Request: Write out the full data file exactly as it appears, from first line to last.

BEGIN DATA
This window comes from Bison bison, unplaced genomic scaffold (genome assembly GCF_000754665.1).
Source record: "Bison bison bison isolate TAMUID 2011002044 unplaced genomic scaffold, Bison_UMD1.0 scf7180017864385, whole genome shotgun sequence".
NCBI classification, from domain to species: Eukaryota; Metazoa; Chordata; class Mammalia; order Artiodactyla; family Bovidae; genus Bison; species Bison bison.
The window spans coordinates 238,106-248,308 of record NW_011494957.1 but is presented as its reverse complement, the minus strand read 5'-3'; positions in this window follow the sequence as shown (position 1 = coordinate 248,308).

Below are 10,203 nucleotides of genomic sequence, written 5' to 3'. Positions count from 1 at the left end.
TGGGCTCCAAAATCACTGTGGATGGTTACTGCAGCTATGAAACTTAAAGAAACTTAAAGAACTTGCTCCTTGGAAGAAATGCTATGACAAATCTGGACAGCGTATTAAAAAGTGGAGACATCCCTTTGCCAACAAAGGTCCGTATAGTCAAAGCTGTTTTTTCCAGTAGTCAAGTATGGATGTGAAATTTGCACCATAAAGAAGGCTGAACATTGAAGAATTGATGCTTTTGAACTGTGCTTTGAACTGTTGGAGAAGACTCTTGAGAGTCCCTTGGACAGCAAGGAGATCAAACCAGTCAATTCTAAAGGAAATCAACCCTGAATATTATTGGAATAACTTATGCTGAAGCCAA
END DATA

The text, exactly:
This window comes from Bison bison, unplaced genomic scaffold (genome assembly GCF_000754665.1).
Source record: "Bison bison bison isolate TAMUID 2011002044 unplaced genomic scaffold, Bison_UMD1.0 scf7180017864385, whole genome shotgun sequence".
NCBI classification, from domain to species: Eukaryota; Metazoa; Chordata; class Mammalia; order Artiodactyla; family Bovidae; genus Bison; species Bison bison.
The window spans coordinates 238,106-248,308 of record NW_011494957.1 but is presented as its reverse complement, the minus strand read 5'-3'; positions in this window follow the sequence as shown (position 1 = coordinate 248,308).

Below are 10,203 nucleotides of genomic sequence, written 5' to 3'. Positions count from 1 at the left end.
TGGGCTCCAAAATCACTGTGGATGGTTACTGCAGCTATGAAACTTAAAGAAACTTAAAGAACTTGCTCCTTGGAAGAAATGCTATGACAAATCTGGACAGCGTATTAAAAAGTGGAGACATCCCTTTGCCAACAAAGGTCCGTATAGTCAAAGCTGTTTTTTCCAGTAGTCAAGTATGGATGTGAAATTTGCACCATAAAGAAGGCTGAACATTGAAGAATTGATGCTTTTGAACTGTGCTTTGAACTGTTGGAGAAGACTCTTGAGAGTCCCTTGGACAGCAAGGAGATCAAACCAGTCAATTCTAAAGGAAATCAACCCTGAATATTATTGGAATAACTTATGCTGAAGCCAA